So after two months of sleeping in the dust in Camp 4, Tom and I have got back to normality. Work in the trees starts again on Monday and I know Tom has lots of jobs in the diary. It got hard towards the end of the trip, I guess when you’re on the wall (El Capitan) for 45% of two months it’s going to be. There is only so much Top Ramen and tinned Tuna you can consume.
Anyway, after some resting days midway through the trip (which in the end, turned out to be not resting at all, just effectively not climbing on El Cap), we decided it was time for one last push, one last free attempt on The Captain. We had gone to The Valley with a goal of wanting to free 3-4 big walls and attempt to flash one of them. I guess quite a big undertaking for someone who hadn’t climbed a Wall and someone who hadn’t freed a Wall, but Tom and I always come up with seemingly ridiculous goals and just throw ourselves at them with full force.
The route that was going to be most realistic this late on in the trip was Golden Gate. We’d climbed the bottom section before on Freerider, a few of the top pitches as well on Corazon, so it only left the middle half of the route unseen.
The Big Wall packing and preparation actually went pretty smoothly and we seemed to have learnt a lot throughout the trip about how we were going to approach different situations. The main thing that was going to be the biggest factor was fatigue. As soon as we started on the easy approach of Freeblast I could tell I was tired. We were both tired. It wasn’t ‘oh my forearms are achey’ or ‘my shoulders are tightening up’ or even a deep tired body ache. It was just general fatigue from an accumulation of climbing and living on the wall continuously for the last (nearly) two months. Just generally feeling slugglish. I knew from the beginning, (even though we’d covered a lot of the pitches before), it was going to be very challenging.
After Freeblast, Tom decided that he wasn’t going to try and free Golden Gate. I think the trip and exposure of being on the wall for so long had built up gradually and was starting to affect his climbing a little, and so he decided to pass the free climbing baton to me and do all he could to help me get up there. It was absolutely mega that he still wanted to come up the wall with me as we could have easily called it a day there and then.
After day one to El Cap Spire, I generally just felt exhausted. The climbing seemed to actually go better up to this point then it had on Freerider, but overall everything seemed like it was taking its toll. I had deep tired aches running through my legs and all I felt like doing was lying down and falling asleep, and it was only 5 o clock! It was a little worrying that I felt that wasted as day two was where the crux lay.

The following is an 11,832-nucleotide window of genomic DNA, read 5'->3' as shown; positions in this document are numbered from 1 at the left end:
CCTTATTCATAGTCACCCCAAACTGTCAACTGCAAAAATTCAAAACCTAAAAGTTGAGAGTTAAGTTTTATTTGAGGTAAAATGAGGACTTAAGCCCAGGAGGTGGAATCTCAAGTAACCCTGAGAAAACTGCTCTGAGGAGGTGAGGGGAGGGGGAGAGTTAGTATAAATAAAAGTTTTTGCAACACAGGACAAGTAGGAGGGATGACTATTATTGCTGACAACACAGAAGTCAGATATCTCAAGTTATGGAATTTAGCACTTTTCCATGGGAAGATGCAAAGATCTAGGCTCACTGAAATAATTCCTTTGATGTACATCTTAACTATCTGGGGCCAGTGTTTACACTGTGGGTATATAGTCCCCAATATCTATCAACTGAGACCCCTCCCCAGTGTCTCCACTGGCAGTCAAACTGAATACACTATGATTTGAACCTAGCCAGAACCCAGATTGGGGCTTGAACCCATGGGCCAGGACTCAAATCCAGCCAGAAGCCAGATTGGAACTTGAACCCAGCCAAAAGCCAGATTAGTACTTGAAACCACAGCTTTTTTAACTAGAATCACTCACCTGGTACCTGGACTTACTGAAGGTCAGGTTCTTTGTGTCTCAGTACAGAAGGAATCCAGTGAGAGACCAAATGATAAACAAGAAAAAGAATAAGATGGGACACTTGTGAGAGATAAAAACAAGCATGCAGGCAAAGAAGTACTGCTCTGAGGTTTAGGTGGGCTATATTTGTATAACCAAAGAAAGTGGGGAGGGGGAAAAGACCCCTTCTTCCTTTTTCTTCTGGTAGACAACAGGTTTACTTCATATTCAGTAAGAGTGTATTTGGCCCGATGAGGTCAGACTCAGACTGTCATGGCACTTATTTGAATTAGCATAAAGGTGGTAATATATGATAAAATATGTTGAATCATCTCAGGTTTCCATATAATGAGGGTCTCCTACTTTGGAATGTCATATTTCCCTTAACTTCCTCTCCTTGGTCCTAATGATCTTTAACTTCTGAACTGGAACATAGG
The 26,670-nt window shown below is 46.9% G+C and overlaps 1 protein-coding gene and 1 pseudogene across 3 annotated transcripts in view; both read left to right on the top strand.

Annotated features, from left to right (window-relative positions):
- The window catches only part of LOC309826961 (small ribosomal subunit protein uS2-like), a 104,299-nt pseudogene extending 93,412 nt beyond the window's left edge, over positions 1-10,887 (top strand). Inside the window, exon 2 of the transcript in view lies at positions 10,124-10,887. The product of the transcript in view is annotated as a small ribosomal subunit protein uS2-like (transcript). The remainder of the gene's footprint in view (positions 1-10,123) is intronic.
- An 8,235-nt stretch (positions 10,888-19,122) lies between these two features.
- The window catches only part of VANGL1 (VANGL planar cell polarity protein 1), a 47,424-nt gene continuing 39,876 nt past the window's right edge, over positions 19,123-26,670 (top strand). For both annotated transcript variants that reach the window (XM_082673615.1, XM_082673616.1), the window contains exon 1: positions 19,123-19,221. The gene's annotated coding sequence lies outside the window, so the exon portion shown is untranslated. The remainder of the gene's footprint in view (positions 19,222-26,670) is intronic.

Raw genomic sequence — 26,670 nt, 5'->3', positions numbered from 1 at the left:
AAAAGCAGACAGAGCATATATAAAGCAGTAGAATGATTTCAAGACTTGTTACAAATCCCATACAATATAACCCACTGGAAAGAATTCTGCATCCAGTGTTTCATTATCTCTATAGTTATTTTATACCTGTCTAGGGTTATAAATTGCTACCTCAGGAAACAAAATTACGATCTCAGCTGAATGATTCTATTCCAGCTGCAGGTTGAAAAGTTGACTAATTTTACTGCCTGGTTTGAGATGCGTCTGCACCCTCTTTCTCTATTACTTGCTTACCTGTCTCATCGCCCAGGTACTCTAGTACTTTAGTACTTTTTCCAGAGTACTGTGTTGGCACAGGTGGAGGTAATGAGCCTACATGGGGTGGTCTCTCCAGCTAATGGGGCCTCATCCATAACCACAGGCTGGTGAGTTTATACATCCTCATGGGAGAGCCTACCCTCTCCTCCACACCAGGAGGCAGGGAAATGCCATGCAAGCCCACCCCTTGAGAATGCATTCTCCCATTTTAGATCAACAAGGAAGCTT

Falling again, and again, and again I just couldn’t do the pitch. The sun had come round and spoilt the holds, yet I kept trying and not surprisingly, kept falling. Massive amounts of frustration kicked in as it had gone midday and I still had another 8 pitches after this (including the crux pitch) to get to our next bivvy (no portaledge). After ringing 2 Brits and texting 1 for beta, none of which were very useful on the beta front, but all very encouraging phone calls (thanks J ), I finally realised I was doing the sequence wrong, what a massive waste of time! Having very sore skin and tired legs from down pressing over 50 times previously, I somehow managed to fall my way down the two mantles and over onto the belay ledge below. I was very relieved I didn’t have to resort to tactic two which would have been, just launch myself ‘Czech Tower Jumping’ style over onto the ledge below and right.
Day 3 started 8 pitches behind schedule, but I seemed to wake a little fresher after having a half day rest the previous day. Pitches seemed to fall effortlessly today and I even managed ‘The Move’ pitch, the crux of the route, first redpoint.
I mantled out onto our bivvy ledge with 45minutes of light left and was depressingly disappointed at how it looked. Having walked across ‘Tower of the People’ on El Corazon I remembered it being a lot flatter then it currently looked.
After a lot of jigging around we finally got a system sorted that stopped us rolling off the edge of the ledge and helped us get 20 minute bursts of sleep without waking up.
Day 4, The last day, only 7 pitches to flat land, I knew I could do these pitches, it was just whether my body would let me. Only 2 13a’s were what stopped me. On Corazon these pitches had left me with no trouble whatsoever, however today was completely different. After falling off the ‘Golden Desert’ pitch I felt like a goner. Mustering up some energy for my second attempt, I scraped through the crux section by the skin of my teeth and completely boxed out my mind got every inch of rubber and skin in contact with the wall to get me to the belay. I couldn’t believe how much of a difference it was from the first time. Almost a different pitch entirely. The A5 went without any problems and I proceeded to jibber my way to the top of El Cap getting very pumped on every remaining pitch.
I finally hauled my aching body over the top, and with great relief gave myself a little smile and told myself ‘I’ve got to be happy with that’.
All free routes were great and totally different experiences, The first being a technical learning curve, with big wall systems and logistics
The second being, self pressured at not wanted to fall on a pitch and the third being massively hard work from doing the other two and having to grind it out and break it down.
Tom was an absolute hero on Golden Gate, helping me get up it, bringing out the bad jokes and supplying great big wall fancy dress. No way could I have done this one without him, so thanks very much J